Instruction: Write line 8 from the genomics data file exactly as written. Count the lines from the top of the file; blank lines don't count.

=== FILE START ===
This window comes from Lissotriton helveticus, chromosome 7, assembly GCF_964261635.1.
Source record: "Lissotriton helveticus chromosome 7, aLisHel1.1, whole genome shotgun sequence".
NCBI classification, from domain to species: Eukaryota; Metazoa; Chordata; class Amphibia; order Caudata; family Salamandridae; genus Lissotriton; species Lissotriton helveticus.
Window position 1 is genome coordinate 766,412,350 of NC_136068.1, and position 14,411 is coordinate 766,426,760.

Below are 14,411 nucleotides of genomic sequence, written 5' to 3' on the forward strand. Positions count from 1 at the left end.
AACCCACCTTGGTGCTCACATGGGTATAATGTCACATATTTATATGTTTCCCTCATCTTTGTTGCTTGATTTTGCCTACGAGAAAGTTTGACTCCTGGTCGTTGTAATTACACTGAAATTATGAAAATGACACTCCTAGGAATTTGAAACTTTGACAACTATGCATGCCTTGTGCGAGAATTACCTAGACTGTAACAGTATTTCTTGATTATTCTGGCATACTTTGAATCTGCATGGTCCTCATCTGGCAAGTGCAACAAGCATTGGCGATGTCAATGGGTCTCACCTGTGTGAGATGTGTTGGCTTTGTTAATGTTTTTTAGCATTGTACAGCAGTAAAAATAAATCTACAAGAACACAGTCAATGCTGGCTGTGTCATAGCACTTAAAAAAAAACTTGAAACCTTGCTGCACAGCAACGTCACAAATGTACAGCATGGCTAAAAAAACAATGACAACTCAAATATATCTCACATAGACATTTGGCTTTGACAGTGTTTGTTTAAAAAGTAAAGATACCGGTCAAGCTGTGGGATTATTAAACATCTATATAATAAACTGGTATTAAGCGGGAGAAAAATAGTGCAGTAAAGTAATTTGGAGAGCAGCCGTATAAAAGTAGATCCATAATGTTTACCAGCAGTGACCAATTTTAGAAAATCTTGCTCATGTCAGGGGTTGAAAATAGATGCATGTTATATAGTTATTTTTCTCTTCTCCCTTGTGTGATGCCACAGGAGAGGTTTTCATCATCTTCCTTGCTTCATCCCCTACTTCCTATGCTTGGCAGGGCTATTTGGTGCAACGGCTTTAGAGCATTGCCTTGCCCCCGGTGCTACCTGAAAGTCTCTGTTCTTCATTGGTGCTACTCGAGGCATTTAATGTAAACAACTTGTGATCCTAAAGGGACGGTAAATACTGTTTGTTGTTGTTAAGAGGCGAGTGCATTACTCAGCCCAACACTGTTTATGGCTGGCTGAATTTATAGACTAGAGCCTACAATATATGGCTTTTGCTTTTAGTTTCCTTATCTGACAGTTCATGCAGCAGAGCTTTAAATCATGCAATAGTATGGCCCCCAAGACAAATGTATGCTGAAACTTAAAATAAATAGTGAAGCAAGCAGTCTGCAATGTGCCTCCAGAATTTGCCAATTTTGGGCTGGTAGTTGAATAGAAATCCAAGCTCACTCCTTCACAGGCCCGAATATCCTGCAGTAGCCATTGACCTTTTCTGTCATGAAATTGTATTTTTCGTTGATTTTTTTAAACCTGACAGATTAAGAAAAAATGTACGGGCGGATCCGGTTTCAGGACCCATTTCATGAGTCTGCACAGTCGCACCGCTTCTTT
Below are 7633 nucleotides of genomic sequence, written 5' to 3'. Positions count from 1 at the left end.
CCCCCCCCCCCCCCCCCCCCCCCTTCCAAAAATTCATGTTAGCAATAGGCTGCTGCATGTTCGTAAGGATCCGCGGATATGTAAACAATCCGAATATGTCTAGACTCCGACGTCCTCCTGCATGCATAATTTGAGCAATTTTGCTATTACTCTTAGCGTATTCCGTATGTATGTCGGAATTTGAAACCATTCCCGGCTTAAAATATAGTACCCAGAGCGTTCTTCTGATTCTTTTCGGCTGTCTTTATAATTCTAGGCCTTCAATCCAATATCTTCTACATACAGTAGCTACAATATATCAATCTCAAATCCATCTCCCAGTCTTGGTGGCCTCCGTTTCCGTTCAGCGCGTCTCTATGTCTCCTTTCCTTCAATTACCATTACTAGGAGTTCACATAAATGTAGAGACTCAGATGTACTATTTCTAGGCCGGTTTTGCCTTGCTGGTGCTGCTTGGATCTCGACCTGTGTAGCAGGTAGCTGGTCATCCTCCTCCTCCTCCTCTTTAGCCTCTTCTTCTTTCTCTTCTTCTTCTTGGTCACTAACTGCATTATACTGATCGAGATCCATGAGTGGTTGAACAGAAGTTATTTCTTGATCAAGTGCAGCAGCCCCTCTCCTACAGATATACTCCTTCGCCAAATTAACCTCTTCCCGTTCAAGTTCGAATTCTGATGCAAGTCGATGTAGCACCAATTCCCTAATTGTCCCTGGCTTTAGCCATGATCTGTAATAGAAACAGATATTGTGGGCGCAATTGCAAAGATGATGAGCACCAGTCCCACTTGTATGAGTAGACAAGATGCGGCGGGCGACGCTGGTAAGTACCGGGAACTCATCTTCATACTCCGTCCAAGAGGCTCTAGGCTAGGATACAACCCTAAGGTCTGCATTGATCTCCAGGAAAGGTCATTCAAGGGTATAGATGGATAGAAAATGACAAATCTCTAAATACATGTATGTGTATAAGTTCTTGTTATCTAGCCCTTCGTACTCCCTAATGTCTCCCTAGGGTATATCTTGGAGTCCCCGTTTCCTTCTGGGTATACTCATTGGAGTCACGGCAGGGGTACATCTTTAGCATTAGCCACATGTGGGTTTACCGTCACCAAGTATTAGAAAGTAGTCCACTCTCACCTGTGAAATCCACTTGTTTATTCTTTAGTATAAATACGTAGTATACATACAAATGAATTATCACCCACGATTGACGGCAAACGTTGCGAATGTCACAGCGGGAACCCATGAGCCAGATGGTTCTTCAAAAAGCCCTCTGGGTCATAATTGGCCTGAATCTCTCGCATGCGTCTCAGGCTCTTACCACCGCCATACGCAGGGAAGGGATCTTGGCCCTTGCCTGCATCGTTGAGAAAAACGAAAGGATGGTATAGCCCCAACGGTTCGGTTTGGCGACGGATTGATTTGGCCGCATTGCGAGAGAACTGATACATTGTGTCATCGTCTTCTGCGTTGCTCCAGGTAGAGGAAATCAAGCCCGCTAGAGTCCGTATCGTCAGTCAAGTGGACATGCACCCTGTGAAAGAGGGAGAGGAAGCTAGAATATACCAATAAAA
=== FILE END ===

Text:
CCCCCCCCCCCCCCCCCCCCCCCTTCCAAAAATTCATGTTAGCAATAGGCTGCTGCATGTTCGTAAGGATCCGCGGATATGTAAACAATCCGAATATGTCTAGACTCCGACGTCCTCCTGCATGCATAATTTGAGCAATTTTGCTATTACTCTTAGCGTATTCCGTATGTATGTCGGAATTTGAAACCATTCCCGGCTTAAAATATAGTACCCAGAGCGTTCTTCTGATTCTTTTCGGCTGTCTTTATAATTCTAGGCCTTCAATCCAATATCTTCTACATACAGTAGCTACAATATATCAATCTCAAATCCATCTCCCAGTCTTGGTGGCCTCCGTTTCCGTTCAGCGCGTCTCTATGTCTCCTTTCCTTCAATTACCATTACTAGGAGTTCACATAAATGTAGAGACTCAGATGTACTATTTCTAGGCCGGTTTTGCCTTGCTGGTGCTGCTTGGATCTCGACCTGTGTAGCAGGTAGCTGGTCATCCTCCTCCTCCTCCTCTTTAGCCTCTTCTTCTTTCTCTTCTTCTTCTTGGTCACTAACTGCATTATACTGATCGAGATCCATGAGTGGTTGAACAGAAGTTATTTCTTGATCAAGTGCAGCAGCCCCTCTCCTACAGATATACTCCTTCGCCAAATTAACCTCTTCCCGTTCAAGTTCGAATTCTGATGCAAGTCGATGTAGCACCAATTCCCTAATTGTCCCTGGCTTTAGCCATGATCTGTAATAGAAACAGATATTGTGGGCGCAATTGCAAAGATGATGAGCACCAGTCCCACTTGTATGAGTAGACAAGATGCGGCGGGCGACGCTGGTAAGTACCGGGAACTCATCTTCATACTCCGTCCAAGAGGCTCTAGGCTAGGATACAACCCTAAGGTCTGCATTGATCTCCAGGAAAGGTCATTCAAGGGTATAGATGGATAGAAAATGACAAATCTCTAAATACATGTATGTGTATAAGTTCTTGTTATCTAGCCCTTCGTACTCCCTAATGTCTCCCTAGGGTATATCTTGGAGTCCCCGTTTCCTTCTGGGTATACTCATTGGAGTCACGGCAGGGGTACATCTTTAGCATTAGCCACATGTGGGTTTACCGTCACCAAGTATTAGAAAGTAGTCCACTCTCACCTGTGAAATCCACTTGTTTATTCTTTAGTATAAATACGTAGTATACATACAAATGAATTATCACCCACGATTGACGGCAAACGTTGCGAATGTCACAGCGGGAACCCATGAGCCAGATGGTTCTTCAAAAAGCCCTCTGGGTCATAATTGGCCTGAATCTCTCGCATGCGTCTCAGGCTCTTACCACCGCCATACGCAGGGAAGGGATCTTGGCCCTTGCCTGCATCGTTGAGAAAAACGAAAGGATGGTATAGCCCCAACGGTTCGGTTTGGCGACGGATTGATTTGGCCGCATTGCGAGAGAACTGATACATTGTGTCATCGTCTTCTGCGTTGCTCCAGGTAGAGGAAATCAAGCCCGCTAGAGTCCGTATCGTCAGTCAAGTGGACATGCACCCTGTGAAAGAGGGAGAGGAAGCTAGAATATACCAATAAAA